speaking about the facts involved in the case, and if I refer to anything that does not conform with your recollection, please discount what I might say, as I have previously urged you to do. The witness George Page came before you, and he disclosed his background as a gambler. He also disclosed that he traveled under an assumed name. I mention that to you because that may be another fact that would impress you one way or the other. If it does, you may let it impress you; if it doesn't, it certainly doesn't have to. He testified substantially to facts which would support the allegations contained in Counts 3 and 4 of the indictment, and I will not go into the details of his testimony in that respect. The defendant, John C. Haines, has testified before you to facts which are in direct conflict with the testimony offered by the witness George Page. I say that they are in direct conflict with that testimony. That is my recollection. If my recollection varies from yours, believe me, it is your recollection which controls solely. The question, really simple as it is legally -- whether or not this defendant wilfully swore falsely before the Grand Jury, simple as that issue may be -- reduces itself to a matter of credibility. Which witness are you willing to believe, under the rules that I have announced to you?"

By this charge he made it clear that credibility was the only true issue for the jury to resolve. Having resolved that question, the jury was then told that they had to determine whether the State had proven, beyond a reasonable doubt, that the defendant had intentionally and knowingly sworn falsely. It thus appears that the credibility of Page, rather than being only one factor to be resolved in order to determine the principal issue of guilt, was the fact in and of itself upon which the entire case against this defendant depended.

Credibility is truly an issue for the jury. But when it appears from the testimony and other visual evidence that the credibility of a witness is in fact so contrary to what the jury should have found it to be as to require a conclusion that the verdict was the result of mistake, partiality, prejudice or passion, the duty is upon the trial judge in the exercise of his discretion to set it aside. With due appreciation of the trial judge's position in this concededly close case, we point to the direction of R.R. 3:7-11(b), which states that he may set aside a verdict as against the weight of the evidence if it clearly and convincingly appears after having given due regard to the opportunity of the jury to

[20 NJ Page 447]

pass upon the credibility of the witnesses that their conclusion could only have been motivated by a mistake, partiality, passion or prejudice. When this is so, the trial judge's obligation is to set aside the verdict and not merely to satisfy himself that any error in the conviction is not upon his conscience.

This, of course, does not mean that simply because the trial judge reaches a conclusion on the evidence different from that of the jury he should nullify their conclusion. If it is not unreasonable to conclude that the guilt of the defendant has been established in compliance with the rules, then the verdict must stand. But, where the testimony of a single witness is so unbelievable and where reliance upon it by the jury was so unreasonable as to force the conclusion that it was solely the result of their impartiality, passion, prejudice or a mistake, then it must be set aside.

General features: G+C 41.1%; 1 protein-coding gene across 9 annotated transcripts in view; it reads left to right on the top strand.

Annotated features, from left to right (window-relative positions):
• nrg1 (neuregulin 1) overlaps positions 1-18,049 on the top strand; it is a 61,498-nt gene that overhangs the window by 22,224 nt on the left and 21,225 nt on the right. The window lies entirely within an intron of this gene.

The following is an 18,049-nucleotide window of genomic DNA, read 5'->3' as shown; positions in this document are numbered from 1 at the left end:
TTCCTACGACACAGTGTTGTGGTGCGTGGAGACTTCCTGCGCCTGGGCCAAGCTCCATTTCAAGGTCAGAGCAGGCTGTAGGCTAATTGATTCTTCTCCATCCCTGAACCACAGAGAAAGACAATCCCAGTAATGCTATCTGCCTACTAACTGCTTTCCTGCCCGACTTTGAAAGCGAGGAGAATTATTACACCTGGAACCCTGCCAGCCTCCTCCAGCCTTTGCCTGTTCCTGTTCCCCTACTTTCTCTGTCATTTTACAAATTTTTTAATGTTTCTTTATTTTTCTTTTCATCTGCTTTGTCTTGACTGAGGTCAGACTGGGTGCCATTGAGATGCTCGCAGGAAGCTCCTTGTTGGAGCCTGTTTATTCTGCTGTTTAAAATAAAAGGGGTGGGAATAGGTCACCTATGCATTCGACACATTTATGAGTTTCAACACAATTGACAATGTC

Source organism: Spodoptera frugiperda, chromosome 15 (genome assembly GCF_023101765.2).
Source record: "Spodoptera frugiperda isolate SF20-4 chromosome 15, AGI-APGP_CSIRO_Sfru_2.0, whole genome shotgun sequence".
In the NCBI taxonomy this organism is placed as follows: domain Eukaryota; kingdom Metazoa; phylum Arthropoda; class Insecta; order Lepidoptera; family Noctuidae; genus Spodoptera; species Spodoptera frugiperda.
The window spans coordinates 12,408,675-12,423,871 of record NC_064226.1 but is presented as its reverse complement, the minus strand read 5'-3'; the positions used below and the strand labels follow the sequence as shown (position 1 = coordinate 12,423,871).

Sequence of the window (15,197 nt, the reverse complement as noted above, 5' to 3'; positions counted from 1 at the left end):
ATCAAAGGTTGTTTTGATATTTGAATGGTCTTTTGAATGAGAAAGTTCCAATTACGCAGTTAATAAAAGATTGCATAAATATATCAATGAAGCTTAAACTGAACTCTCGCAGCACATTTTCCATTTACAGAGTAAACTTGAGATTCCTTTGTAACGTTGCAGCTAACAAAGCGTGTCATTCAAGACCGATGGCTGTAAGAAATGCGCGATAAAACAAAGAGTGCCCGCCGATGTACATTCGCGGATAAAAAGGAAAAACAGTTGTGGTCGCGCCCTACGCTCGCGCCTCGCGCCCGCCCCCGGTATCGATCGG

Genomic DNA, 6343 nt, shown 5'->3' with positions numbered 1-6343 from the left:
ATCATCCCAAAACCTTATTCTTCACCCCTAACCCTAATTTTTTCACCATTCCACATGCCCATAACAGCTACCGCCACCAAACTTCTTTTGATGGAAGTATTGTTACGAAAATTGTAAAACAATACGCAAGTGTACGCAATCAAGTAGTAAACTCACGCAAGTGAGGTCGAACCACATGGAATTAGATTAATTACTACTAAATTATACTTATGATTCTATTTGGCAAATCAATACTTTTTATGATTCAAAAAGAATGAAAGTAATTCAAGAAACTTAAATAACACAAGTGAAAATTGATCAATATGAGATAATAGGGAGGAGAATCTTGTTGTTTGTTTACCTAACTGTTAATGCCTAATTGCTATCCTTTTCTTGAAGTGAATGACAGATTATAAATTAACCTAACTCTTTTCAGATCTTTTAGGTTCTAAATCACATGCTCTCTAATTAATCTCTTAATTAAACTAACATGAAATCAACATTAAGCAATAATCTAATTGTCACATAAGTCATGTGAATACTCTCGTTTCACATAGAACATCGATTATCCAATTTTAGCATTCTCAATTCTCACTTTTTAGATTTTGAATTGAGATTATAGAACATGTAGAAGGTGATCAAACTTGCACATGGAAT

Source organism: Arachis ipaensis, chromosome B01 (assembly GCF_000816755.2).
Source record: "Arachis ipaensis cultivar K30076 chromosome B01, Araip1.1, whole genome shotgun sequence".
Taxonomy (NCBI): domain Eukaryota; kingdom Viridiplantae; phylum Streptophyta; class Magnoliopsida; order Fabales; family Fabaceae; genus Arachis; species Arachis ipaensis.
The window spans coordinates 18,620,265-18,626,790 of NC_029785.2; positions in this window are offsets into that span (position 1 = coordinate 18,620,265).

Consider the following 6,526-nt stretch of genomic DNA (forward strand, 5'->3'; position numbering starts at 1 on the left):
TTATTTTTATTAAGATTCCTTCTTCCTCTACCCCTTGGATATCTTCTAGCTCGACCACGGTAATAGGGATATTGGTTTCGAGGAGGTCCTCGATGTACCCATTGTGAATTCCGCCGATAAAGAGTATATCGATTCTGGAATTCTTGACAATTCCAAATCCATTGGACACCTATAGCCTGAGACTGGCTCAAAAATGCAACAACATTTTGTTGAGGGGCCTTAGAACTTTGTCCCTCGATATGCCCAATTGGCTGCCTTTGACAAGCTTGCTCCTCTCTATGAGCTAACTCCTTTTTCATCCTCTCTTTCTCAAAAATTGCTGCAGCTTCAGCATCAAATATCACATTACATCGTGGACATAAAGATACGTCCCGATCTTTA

But a caveat must be entered here. In criminal cases this power of the trial judge must be used with utmost discretion, and particularly so in cases where the issue of the credibility of a witness is fully and forcefully litigated in the trial court, because, unlike in a civil case the State has no right of appeal from an order granting a new trial, and common experience shows us that if a new trial is granted on the ground that the verdict is against the weight of the credible evidence the natural consequence in most cases is the voluntary dismissal by the prosecutor; see Report of the Committee on Appeals by the State in Criminal Cases, March 1, 1955, page 9. In that report, it was recommended that:

"No injustice would come to a defendant if the State, in addition to considering the practicality of a new trial, should have the alternative of appealing the action of the trial court."

This recommendation was presented to the Judicial Conference of June 1955, and is still being considered. Meantime the caveat stands as the law of this State.

3. We turn now to the only remaining issue raised on the motion for a new trial and the sole basis for our action in granting the relief sought by this defendant.

[20 NJ Page 448]

Pending the appeal from the conviction in this case the State moved three of the remaining cases, those against Joseph Patt, Frank Rado and John Pizzio, Burlington City policemen under suspension. In the Patt case the jury was unable to reach a unanimous verdict after eight hours of deliberation and were discharged. In both the Rado and Pizzio cases the jury returned verdicts of not guilty. At all these trials Page and Marinella were witnesses. Page testified, but Marinella repeated his previous performance in the Haines case and refused to answer the material questions put to him, as a result of which he was subsequently held in contempt.